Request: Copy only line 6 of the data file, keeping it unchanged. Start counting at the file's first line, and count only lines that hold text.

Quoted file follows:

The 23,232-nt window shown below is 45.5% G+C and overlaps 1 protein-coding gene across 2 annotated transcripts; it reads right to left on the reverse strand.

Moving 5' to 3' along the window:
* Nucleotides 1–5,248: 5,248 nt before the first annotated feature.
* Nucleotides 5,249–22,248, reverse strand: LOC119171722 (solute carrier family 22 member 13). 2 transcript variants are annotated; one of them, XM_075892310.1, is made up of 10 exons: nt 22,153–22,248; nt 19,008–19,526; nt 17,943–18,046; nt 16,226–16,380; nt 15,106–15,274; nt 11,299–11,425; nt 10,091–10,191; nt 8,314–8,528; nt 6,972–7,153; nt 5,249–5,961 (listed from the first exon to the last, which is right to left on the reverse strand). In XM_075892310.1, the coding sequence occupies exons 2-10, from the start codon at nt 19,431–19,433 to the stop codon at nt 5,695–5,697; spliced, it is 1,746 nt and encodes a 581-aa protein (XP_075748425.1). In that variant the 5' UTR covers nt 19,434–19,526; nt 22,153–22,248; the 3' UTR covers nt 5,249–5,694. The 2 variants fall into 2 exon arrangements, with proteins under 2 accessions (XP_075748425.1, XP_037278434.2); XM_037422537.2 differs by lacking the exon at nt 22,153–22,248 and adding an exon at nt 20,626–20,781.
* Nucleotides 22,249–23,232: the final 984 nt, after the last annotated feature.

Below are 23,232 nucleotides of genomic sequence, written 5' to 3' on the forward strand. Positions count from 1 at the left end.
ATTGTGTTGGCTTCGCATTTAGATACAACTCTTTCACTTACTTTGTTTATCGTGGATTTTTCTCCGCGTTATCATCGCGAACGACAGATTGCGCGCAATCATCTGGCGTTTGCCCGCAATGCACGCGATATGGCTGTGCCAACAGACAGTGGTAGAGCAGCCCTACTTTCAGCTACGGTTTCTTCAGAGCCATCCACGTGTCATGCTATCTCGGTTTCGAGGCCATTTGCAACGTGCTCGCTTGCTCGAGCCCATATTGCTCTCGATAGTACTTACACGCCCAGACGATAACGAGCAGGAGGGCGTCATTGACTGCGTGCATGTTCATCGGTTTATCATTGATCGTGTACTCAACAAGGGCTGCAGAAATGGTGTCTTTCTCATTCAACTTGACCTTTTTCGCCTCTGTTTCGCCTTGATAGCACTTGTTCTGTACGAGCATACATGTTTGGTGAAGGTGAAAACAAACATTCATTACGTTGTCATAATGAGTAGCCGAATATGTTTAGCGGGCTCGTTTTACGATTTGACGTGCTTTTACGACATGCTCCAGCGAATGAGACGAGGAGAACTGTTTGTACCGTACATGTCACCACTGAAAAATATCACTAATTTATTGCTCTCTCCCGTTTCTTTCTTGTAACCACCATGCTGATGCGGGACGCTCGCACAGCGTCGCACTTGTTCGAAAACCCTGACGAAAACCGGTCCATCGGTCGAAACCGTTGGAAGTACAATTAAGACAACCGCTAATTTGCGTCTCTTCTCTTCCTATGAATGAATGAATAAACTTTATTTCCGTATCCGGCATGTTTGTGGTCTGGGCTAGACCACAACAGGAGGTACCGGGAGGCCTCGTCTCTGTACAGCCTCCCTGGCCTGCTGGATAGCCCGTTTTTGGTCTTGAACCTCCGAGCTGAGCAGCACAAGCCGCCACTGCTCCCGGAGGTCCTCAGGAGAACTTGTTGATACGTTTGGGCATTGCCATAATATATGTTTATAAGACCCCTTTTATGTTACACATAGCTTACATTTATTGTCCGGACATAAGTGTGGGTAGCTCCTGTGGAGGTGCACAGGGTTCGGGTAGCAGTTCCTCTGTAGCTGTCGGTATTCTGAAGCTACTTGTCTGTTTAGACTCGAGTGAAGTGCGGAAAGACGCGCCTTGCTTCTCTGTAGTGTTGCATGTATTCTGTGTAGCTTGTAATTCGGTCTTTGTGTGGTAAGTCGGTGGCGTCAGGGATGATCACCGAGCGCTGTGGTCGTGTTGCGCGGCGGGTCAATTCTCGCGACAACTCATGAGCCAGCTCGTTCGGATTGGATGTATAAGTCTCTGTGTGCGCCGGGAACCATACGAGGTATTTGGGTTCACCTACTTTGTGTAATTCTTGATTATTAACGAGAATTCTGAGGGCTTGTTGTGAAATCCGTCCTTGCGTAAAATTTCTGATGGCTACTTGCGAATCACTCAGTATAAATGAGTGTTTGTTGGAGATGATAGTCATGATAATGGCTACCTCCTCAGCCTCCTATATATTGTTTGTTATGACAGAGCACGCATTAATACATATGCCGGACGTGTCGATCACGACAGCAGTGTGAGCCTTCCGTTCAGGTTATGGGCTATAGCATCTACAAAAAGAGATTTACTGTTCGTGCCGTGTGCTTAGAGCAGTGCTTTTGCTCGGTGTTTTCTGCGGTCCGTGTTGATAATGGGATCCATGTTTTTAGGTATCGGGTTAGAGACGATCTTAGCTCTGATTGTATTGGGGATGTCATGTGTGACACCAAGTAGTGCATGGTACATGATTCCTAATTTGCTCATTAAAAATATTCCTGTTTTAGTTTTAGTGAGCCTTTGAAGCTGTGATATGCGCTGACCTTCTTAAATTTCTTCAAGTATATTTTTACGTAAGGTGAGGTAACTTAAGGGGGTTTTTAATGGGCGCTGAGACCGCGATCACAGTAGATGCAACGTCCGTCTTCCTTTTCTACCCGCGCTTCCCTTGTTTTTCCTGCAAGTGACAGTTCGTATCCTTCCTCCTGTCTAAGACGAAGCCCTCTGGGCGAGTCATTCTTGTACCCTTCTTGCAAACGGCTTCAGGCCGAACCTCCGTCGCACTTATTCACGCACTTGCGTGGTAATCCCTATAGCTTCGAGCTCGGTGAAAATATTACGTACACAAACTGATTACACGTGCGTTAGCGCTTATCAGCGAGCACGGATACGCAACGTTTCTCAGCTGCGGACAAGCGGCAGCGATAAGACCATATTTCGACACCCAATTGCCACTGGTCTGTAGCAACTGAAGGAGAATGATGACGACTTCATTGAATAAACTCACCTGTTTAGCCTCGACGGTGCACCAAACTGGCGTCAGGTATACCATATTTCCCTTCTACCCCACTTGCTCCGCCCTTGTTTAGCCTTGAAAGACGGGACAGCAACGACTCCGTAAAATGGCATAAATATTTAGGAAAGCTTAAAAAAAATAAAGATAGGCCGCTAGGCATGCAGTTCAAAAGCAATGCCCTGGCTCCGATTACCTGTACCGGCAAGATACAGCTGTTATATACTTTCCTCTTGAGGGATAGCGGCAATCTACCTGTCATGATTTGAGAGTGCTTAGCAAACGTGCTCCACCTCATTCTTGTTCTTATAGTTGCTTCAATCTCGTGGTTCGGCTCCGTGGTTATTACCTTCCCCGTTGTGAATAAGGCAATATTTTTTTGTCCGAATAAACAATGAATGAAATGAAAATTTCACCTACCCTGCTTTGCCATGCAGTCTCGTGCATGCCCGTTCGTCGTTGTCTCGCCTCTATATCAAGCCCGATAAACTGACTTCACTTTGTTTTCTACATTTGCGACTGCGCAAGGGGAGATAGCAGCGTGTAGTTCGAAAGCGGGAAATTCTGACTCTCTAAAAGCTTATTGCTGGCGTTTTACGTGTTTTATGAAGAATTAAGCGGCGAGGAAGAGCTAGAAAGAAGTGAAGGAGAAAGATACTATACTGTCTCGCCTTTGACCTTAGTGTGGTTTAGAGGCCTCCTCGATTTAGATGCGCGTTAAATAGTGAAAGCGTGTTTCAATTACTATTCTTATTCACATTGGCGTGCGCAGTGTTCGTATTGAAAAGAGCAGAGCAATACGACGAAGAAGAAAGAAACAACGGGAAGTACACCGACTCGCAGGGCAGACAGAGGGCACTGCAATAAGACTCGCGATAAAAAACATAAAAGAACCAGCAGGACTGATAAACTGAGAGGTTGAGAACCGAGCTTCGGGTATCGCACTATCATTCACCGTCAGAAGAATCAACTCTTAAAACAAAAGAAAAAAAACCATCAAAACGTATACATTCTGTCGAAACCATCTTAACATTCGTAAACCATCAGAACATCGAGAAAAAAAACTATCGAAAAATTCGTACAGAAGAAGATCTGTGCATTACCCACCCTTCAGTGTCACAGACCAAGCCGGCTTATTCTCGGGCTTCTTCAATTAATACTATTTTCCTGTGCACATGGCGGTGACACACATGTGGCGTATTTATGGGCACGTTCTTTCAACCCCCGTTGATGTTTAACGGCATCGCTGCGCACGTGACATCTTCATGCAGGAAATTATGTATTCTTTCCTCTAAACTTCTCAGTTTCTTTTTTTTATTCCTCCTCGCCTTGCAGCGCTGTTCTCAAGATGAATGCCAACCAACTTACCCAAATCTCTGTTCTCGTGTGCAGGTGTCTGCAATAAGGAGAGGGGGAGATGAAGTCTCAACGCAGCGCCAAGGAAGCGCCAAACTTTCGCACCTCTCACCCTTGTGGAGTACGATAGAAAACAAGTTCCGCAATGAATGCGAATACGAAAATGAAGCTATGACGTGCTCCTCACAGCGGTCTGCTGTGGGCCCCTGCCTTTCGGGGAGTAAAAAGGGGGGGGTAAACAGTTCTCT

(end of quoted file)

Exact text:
Below are 23,232 nucleotides of genomic sequence, written 5' to 3' on the forward strand. Positions count from 1 at the left end.